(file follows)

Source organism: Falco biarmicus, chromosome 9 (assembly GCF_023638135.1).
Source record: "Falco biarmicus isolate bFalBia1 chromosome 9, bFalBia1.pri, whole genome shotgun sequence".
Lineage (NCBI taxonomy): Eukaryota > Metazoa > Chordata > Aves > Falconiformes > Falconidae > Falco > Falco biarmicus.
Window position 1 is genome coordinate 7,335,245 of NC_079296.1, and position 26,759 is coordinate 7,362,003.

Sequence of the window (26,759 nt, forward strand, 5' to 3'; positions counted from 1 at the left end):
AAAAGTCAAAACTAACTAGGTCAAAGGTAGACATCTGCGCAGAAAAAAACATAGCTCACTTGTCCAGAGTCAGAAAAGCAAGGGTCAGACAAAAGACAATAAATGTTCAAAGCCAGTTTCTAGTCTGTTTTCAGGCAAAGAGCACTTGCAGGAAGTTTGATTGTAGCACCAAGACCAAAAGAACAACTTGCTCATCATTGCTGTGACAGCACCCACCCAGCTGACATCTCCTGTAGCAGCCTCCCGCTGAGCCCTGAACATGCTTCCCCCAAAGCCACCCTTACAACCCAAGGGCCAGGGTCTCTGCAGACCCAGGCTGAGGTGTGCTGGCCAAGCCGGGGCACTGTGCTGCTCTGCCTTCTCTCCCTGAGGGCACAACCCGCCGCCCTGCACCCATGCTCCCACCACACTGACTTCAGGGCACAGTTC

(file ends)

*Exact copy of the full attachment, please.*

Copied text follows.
Source organism: Falco biarmicus, chromosome 9 (assembly GCF_023638135.1).
Source record: "Falco biarmicus isolate bFalBia1 chromosome 9, bFalBia1.pri, whole genome shotgun sequence".
Lineage (NCBI taxonomy): Eukaryota > Metazoa > Chordata > Aves > Falconiformes > Falconidae > Falco > Falco biarmicus.
Window position 1 is genome coordinate 7,335,245 of NC_079296.1, and position 26,759 is coordinate 7,362,003.

Sequence of the window (26,759 nt, forward strand, 5' to 3'; positions counted from 1 at the left end):
AAAAGTCAAAACTAACTAGGTCAAAGGTAGACATCTGCGCAGAAAAAAACATAGCTCACTTGTCCAGAGTCAGAAAAGCAAGGGTCAGACAAAAGACAATAAATGTTCAAAGCCAGTTTCTAGTCTGTTTTCAGGCAAAGAGCACTTGCAGGAAGTTTGATTGTAGCACCAAGACCAAAAGAACAACTTGCTCATCATTGCTGTGACAGCACCCACCCAGCTGACATCTCCTGTAGCAGCCTCCCGCTGAGCCCTGAACATGCTTCCCCCAAAGCCACCCTTACAACCCAAGGGCCAGGGTCTCTGCAGACCCAGGCTGAGGTGTGCTGGCCAAGCCGGGGCACTGTGCTGCTCTGCCTTCTCTCCCTGAGGGCACAACCCGCCGCCCTGCACCCATGCTCCCACCACACTGACTTCAGGGCACAGTTC